An interesting question pops up in my head about this film: my understanding is this movie ends on a cliffhanger for the intended sequel ID3 to conclude. Except, this movie was very poorly received and more importantly it barely broke even at the box office by the skin of its teeth. What kind of audience would remain for a third film? Why would 20th Century Fox even risk doing another one when it could only do worse than this did? I doubt any moviegoers are sitting on pins and needles with abated breath awaiting the conclusion to the riveting cliffhanger, but I find it funny that a conclusion may never even happen.

    Has that ever even happened before? A big-budget sequel ending on a cliffhanger but bombing so badly that a sequel never happens? Because a 3rd ID looks very unlikely right about now.


    • Actually, it’s happened a lot. Emmerich’s own Godzilla ended on a cliffhanger but there was never a sequel to that. The Amazing Spider Man 2 also ended on a cliffhanger and now the franchise has been rebooted again instead of getting a 3rd sequel.


      • Honestly the more I think about it, the more that sounds like a cool idea for an article. Films that ended on a cliffhanger but never got a resolution in the planned sequel because the film bombed. Feel free to run with that idea if it strikes you Kev! I’m sure it’s a short list right now.

        I never saw Amazing Spiderman 2 so I didn’t know it ended on a cliffhanger, but I did see Godzilla ’98 once. What I remember is, about half way through, I was literally bored to tears with the movie. I wasn’t even really tired, but it’s the only time in my life where I just folded my arms in a movie theatre, closed my eyes and forced myself to nod off for a bit during a movie.

        Wait a minute, now that I’m thinking about it – and forgive me, it is almost 20 years later so my memory might be foggy – but didn’t the movie end with some Godzilla eggs or something, hinting at a future danger? I hadn’t thought about that movie since 1998 so I may be remembering correctly, or not. But I had completely forgotten that it ended on a cliffhanger until you brought it up.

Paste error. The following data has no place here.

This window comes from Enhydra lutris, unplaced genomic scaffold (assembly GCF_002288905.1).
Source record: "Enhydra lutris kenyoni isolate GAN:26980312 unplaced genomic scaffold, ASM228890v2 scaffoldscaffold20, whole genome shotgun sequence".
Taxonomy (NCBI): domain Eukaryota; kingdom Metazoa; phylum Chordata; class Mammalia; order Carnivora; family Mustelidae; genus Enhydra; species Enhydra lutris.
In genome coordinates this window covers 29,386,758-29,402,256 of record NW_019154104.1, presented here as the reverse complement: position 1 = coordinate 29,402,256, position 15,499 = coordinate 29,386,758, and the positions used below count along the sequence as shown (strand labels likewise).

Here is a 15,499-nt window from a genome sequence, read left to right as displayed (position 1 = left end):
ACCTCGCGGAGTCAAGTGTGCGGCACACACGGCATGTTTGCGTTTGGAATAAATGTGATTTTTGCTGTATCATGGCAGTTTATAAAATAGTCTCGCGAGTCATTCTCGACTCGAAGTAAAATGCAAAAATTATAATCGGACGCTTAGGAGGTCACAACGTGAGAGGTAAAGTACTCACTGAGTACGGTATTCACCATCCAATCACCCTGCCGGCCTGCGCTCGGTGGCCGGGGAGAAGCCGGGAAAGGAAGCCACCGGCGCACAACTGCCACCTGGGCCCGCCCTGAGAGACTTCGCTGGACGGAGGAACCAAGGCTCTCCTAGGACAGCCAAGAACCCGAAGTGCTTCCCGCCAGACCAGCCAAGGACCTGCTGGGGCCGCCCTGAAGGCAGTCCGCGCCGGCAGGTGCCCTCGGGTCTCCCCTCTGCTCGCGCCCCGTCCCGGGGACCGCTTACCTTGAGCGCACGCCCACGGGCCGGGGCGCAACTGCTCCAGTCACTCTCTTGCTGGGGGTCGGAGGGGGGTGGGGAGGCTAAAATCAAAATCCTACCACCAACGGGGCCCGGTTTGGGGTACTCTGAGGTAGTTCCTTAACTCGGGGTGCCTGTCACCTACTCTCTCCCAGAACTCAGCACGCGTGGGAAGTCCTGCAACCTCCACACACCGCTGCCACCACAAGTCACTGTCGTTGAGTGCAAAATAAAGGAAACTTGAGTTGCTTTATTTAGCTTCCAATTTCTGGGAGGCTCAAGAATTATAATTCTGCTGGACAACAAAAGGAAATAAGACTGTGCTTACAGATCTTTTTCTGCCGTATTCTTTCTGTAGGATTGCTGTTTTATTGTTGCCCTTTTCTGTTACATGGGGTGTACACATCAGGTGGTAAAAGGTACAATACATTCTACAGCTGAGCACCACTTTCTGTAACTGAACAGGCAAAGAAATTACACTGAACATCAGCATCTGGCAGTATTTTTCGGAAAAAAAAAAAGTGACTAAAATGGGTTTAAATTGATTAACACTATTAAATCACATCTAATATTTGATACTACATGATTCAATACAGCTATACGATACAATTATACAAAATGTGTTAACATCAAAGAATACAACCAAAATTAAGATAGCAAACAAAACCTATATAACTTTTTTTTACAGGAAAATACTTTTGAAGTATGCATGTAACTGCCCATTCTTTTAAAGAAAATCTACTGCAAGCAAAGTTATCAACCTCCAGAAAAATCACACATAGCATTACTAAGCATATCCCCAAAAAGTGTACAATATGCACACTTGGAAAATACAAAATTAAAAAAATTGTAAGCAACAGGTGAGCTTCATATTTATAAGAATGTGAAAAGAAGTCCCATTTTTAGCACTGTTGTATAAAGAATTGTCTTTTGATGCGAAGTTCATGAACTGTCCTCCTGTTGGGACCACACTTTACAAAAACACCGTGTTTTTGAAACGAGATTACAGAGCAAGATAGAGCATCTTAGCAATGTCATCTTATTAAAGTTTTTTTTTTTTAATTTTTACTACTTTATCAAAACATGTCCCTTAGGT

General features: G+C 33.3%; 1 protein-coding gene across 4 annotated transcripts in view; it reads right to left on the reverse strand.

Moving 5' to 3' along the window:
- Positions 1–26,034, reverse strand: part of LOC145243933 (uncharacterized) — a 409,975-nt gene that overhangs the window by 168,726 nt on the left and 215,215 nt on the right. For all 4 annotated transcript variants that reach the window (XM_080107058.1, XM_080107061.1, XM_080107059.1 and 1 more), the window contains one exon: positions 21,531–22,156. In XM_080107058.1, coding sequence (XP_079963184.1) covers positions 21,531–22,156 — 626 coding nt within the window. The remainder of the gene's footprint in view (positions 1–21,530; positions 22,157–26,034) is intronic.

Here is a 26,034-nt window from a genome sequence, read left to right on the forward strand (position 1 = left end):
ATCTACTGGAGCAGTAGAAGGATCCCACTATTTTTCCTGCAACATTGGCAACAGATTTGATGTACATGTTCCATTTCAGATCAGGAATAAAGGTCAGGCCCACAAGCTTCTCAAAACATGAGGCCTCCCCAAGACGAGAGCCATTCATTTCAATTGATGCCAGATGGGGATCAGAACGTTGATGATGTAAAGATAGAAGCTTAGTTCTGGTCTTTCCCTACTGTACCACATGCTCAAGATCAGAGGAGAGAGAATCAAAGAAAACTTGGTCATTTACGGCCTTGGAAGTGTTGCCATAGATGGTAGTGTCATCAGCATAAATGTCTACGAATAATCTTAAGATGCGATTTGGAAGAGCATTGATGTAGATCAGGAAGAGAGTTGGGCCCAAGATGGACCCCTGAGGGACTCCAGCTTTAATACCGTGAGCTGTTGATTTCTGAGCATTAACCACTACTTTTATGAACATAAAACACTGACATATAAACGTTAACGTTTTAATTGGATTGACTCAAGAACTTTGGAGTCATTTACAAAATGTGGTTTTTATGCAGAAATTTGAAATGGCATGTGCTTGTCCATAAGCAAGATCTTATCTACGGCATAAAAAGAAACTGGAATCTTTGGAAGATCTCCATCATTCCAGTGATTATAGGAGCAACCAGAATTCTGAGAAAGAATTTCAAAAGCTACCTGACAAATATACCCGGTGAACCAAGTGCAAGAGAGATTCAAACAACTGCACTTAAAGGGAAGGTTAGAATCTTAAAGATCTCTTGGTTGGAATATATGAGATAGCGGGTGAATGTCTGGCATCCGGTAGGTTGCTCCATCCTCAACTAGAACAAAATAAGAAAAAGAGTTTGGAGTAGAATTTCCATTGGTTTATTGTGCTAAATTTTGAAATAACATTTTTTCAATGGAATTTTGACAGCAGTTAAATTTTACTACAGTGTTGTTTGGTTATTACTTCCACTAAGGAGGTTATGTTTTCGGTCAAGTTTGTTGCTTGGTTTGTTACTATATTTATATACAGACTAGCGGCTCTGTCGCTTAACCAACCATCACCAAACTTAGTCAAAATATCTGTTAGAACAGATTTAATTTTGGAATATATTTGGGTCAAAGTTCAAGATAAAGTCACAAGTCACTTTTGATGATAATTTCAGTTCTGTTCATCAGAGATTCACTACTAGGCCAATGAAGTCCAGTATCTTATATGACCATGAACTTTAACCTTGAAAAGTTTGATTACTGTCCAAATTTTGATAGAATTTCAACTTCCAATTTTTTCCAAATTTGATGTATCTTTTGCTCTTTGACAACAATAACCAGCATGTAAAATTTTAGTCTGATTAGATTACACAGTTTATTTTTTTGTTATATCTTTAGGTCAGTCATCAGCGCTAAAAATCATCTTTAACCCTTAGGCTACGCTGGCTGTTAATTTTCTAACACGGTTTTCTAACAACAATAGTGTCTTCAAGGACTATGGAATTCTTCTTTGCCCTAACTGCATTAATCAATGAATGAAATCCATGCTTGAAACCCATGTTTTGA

• Know your right. Anyway, I’m not sure I’d do that but maybe I’ll do it in the future. Actually, I think a lot of potential blockblusters end on cliffhangers or at least kind’ve hint there’ll be a sequel, even if it never ends up happening. Batman & Robin and Fantastic Four 2015, for instance, both ended with the heroes deciding to become a team and go on their way facing future dangers, implying we’d get more sequels but neither movie ended up getting a sequel! (Fox has stated they have no plans to make a sequel to FF ’15).


  2. I think a major point you didn’t cover is the first movie came out at the dawn of CGI in movies, at a time that big CGI disaster movies were all the rage.We’ve long since passed the point where CGI itself wows us. This is kind of related to your #1, but it is bigger than just waiting too long in the way something like Zoolander 2 waited too many years for its sequel.


  3. I literally just finished watching this via DVD. Not a fan – and I really enjoyed the 1st ID. Good piece that sums up why it flopped. My #1 reason is bc Will Smith didn’t return. That didn’t make sense almost. The cast in ID2 were unforgettable (exclude the originals from the 1st) and I didn’t like that the main cast were younger – also annoyed that Vivica A. Fox’s character was killed off (why even put her in? She was a big part of the 1st ID) and that her son (along w/ Smith’s character) played second fiddle to Liam Hemsworth’s character. #2 why I think it didn’t do as well as the 1st ID, the story of this ID2 was all over the place! I truly didn’t know what was going on clearly through out the entire movie. I’m still confused if Bill Pullman’s character was President or made Vice President – and I must have blinked and missed with Sela Ward’s char. died. I looked at the back of the DVD cover and saw 5 writers wrote the script which is why it was definitely all over the place. Hopefully if an ID3 comes out, it’ll be on par with ID1 than the 2nd mess.